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AUDIENCE REVIEW: Jiemin Yang's "Configuration of Us"

Jiemin Yang's "Configuration of Us"

Company:
Jiemin Yang

Performance Date:
September 21st, 2019

Freeform Review:

Jiemin Yang’s duet Configuration of Us premiered on September 21st at the Jamaica Performing Arts Center. It was part of the 10th Annual Making Moves Dance Festival, and this festival was titled “Dance Across Cultures.” The program consisted of three dance pieces:

  1. Configuration of Us (Jiemin Yang): This duet was the outcome of Jiemin’s blend of contemporary dance inspired by Chinese mythology.
  2. Valentina (Excerpts) [Andrea Guajardo]: Presented by Ballet Napantla, this collection of dances fused Mexican Folklorico with contemporary dance.
  3. The Legend of Three (commissioned artist Page Stewart): Presented by The Kingdom Dance Company, The Legend of Three was a blend of spoken word poetry and hip hop, with “their theme [revolving] around Ancient African tribal culture while using new age…performances as [they relate] to the battles of present time issues.”

 

Configuration of Us – which was danced by Jiemin Yang himself and Arzu Salman - nods to the deity figure Nezha from Chinese mythology. Nezha was a boy with extraordinary power and daring characteristics, not always knowing his capacity for creating chaos or change. According to legend, Nezha was born as a boy rather than as an infant to the stern military commander Li’s family. Nezha fought against the unjust Dragon Kings. Jiemin informed me that Nezha “caused misunderstandings and troubles to the family and to the community,” ultimately killing himself in order to redeem himself.

Jiemin also stated that his duet “explores the relationship between a traditionally-minded mother figure and a child with liberal mind, centering on topics of love, traditions, conflicts, struggles, identities, individuality, and responsibility.” Arzu and Jiemin dancing together allowed Jiemin to explore his relationship with his own mother. Jiemin also identified with Nezha’s character – Jiemin’s artistic power ran in parallel with Nezha’s magic. Art and magic, Jiemin thought, are great catalysts for change in the world. Also, in correlation with Nezha’s myth, Jiemin related with taking an uncommon pathway in life (through art), as he was the first in his family to do so.

Having watched the duet without the myth’s context, I enjoyed applying what I learned about Nezha’s character when remembering how Jiemin and Arzu approached their performance.

What struck me the most in Jiemin’s duet was a box-like arm gesture that was statuesque, strong, and commanding. The gesture was very angular, creating the image of Jiemin and Arzu carrying a large rectangle. This gesture recurred dozens of times. Sometimes it was viewed in different planes of the body, sometimes it was held above the shoulders, and sometimes it was held below the torso. The arm gesture was introduced alone, but Jiemin also connected his rectangular shape with Arzu, when she created the same shape. This emphasized the gesture’s appearance, and it was in this connection that they began the duet.

The opening of the duet appeared peaceful and controlled. Arzu and Jiemin sat back to back in the downstage right corner, doused in blue light. Arzu was the only dancer visible, as Jiemin sat directly behind her. Arzu moved her arms and torso in a deliberate manner, creating intricate gestures with her hands – and each movement was married with the music (Winter Lullaby by Brandon Fiechter). Jiemin soon joined Arzu, connecting with her back and ultimately being the impetus to rise from their seated position. Their close, physical connection – and the fact that Arzu began the dance and moved with such precision – hinted to Jiemin’s exploration of mother and child roles.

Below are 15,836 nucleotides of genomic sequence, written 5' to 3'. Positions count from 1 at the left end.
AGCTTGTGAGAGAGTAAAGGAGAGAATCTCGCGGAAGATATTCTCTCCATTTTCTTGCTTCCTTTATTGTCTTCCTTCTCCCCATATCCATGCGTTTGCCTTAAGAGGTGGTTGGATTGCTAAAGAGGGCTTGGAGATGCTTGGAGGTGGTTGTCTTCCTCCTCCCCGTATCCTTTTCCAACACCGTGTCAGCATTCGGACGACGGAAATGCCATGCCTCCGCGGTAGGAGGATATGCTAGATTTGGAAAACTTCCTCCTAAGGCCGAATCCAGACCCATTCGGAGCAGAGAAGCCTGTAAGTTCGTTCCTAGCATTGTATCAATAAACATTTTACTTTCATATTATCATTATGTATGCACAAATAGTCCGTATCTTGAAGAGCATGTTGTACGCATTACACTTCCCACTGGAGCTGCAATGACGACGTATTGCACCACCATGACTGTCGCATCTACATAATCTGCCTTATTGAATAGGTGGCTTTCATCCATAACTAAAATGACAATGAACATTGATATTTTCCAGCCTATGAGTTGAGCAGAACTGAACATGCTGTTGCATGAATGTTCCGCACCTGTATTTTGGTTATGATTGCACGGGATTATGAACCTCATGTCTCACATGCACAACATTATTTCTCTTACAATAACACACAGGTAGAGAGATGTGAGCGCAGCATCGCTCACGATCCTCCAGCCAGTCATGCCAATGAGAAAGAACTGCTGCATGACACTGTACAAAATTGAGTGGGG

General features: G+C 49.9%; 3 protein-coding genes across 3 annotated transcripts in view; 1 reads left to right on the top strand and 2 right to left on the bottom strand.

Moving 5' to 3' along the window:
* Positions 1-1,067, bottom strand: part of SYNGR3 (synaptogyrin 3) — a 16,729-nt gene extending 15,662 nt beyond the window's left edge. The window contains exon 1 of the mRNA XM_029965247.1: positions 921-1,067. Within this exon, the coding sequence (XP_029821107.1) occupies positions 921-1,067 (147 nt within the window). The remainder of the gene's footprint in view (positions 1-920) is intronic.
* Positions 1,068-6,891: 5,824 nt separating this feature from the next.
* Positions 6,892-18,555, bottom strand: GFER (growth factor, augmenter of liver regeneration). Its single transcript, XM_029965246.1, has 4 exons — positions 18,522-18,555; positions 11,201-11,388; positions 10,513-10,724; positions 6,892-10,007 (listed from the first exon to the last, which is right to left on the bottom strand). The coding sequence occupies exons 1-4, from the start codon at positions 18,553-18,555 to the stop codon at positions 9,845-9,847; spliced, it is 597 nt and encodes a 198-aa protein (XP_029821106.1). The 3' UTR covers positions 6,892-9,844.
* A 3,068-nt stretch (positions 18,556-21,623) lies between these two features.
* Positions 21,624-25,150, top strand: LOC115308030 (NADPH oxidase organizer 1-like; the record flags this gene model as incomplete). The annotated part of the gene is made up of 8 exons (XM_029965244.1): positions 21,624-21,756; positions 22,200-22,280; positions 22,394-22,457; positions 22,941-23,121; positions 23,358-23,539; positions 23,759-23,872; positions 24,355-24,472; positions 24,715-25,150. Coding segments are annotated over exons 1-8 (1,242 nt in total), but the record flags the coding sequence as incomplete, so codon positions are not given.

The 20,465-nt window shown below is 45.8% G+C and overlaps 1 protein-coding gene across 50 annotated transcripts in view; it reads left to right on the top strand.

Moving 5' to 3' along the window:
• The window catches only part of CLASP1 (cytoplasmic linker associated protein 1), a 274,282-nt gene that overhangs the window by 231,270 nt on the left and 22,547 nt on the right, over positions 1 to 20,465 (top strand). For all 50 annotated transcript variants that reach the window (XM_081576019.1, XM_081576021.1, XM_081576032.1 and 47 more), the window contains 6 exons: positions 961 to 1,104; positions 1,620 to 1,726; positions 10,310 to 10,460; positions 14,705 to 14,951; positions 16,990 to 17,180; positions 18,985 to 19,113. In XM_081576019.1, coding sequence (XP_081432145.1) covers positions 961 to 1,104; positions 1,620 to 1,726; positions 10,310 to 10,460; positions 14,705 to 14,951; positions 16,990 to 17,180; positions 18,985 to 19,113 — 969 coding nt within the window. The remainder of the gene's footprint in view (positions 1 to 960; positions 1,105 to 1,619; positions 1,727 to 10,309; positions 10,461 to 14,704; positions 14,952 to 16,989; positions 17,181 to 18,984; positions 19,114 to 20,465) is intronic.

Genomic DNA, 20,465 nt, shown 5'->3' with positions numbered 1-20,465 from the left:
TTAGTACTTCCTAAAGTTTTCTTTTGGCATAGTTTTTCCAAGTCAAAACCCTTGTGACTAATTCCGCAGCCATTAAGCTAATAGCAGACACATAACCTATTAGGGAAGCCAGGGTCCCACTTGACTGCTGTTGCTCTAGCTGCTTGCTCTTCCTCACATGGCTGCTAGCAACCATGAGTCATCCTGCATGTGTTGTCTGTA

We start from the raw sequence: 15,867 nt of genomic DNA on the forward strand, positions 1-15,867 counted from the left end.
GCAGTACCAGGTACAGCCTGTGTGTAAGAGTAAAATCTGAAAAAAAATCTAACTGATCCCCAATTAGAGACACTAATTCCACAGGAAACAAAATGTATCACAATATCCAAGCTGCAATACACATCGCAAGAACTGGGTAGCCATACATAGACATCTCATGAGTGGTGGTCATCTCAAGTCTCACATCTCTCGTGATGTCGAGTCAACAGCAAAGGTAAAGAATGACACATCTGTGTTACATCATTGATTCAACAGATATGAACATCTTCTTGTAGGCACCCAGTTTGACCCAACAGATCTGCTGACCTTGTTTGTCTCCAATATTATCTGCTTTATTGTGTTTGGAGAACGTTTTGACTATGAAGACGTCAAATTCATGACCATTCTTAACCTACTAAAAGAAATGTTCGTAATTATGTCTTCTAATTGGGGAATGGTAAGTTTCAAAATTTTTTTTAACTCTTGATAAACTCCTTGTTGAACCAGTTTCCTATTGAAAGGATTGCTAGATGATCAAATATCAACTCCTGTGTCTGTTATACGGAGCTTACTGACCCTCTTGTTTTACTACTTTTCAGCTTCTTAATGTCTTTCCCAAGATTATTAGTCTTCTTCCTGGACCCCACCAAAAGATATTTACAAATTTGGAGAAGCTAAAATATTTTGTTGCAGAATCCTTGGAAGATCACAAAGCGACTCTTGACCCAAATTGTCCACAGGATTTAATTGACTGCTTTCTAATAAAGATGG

Once Arzu and Jiemin rose, their movement surged throughout the entire stage, which was refreshing. Another movement that they repeated was a type of crawl across the floor that travelled them efficiently through the space. It was this crawl that Jiemin used to break off of their seated, opening position, and it recurred in some of Jiemin’s solo material.

Jiemin and Arzu both wore wide, flowing gauchos. Arzu also wore a high neck, nude, fitted tank top, and Jiemin did not wear a shirt. These costumes emphasized their grounded qualities.

Whether Jiemin and Arzu danced together or as soloists, their focus was deliberate – almost harsh at times, which made me wonder what their characters were facing. When Jiemin danced alone, the stage lights shifted to a red background, which could have indicated either a harshness or a surge of power. Now knowing the myth’s context, I wonder how much of this performance was narrative, or if the duet was extremely loosely based on Nezha’s story. As a whole, Jiemin and Arzu danced with a satisfying contrast between jagged shapes and smooth motions.

Right before ending the dance, Jiemin and Arzu briefly returned to their opening positions – even the lighting returned to its original blue. This image was nice to see again, though it had a different connotation now that I had seen the dancers’ relationship on stage for about ten minutes already. Configuration of Us concluded with Jiemin and Arzu connecting once more through their backs, as in the beginning. However, they were standing up, and in the center of the stage. Rotating and remaining connected through their backs, they circled slowly as the stage lights began to fade. Their arms were once again in the box-like gesture, which was a wonderful, and peaceful finish; it employed both the angular arm gesture with their circular quality.

 

 

Author:
Kristen Hedberg


Website:
kristenhedberg.org


Photo Credit:
Madison Mcgain

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